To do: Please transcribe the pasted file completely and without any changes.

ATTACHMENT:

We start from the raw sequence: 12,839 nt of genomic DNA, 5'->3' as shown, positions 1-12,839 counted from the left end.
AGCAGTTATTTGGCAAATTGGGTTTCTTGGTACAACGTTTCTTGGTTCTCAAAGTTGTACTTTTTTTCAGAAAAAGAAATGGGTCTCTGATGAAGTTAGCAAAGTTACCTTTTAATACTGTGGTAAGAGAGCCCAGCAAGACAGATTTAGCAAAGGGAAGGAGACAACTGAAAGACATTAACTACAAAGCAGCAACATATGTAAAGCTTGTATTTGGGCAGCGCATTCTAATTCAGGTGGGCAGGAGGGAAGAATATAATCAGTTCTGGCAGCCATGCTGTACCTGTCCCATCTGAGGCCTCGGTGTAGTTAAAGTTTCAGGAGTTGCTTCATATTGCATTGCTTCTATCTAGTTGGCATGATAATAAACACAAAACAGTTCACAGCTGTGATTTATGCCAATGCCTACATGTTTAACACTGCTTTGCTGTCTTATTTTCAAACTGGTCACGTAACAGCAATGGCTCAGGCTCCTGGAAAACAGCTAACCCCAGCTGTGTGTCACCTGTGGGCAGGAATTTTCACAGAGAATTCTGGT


We start from the raw sequence: 12,839 nt of genomic DNA, 5'->3' as shown, positions 1-12,839 counted from the left end.
AGCAGTTATTTGGCAAATTGGGTTTCTTGGTACAACGTTTCTTGGTTCTCAAAGTTGTACTTTTTTTCAGAAAAAGAAATGGGTCTCTGATGAAGTTAGCAAAGTTACCTTTTAATACTGTGGTAAGAGAGCCCAGCAAGACAGATTTAGCAAAGGGAAGGAGACAACTGAAAGACATTAACTACAAAGCAGCAACATATGTAAAGCTTGTATTTGGGCAGCGCATTCTAATTCAGGTGGGCAGGAGGGAAGAATATAATCAGTTCTGGCAGCCATGCTGTACCTGTCCCATCTGAGGCCTCGGTGTAGTTAAAGTTTCAGGAGTTGCTTCATATTGCATTGCTTCTATCTAGTTGGCATGATAATAAACACAAAACAGTTCACAGCTGTGATTTATGCCAATGCCTACATGTTTAACACTGCTTTGCTGTCTTATTTTCAAACTGGTCACGTAACAGCAATGGCTCAGGCTCCTGGAAAACAGCTAACCCCAGCTGTGTGTCACCTGTGGGCAGGAATTTTCACAGAGAATTCTGGT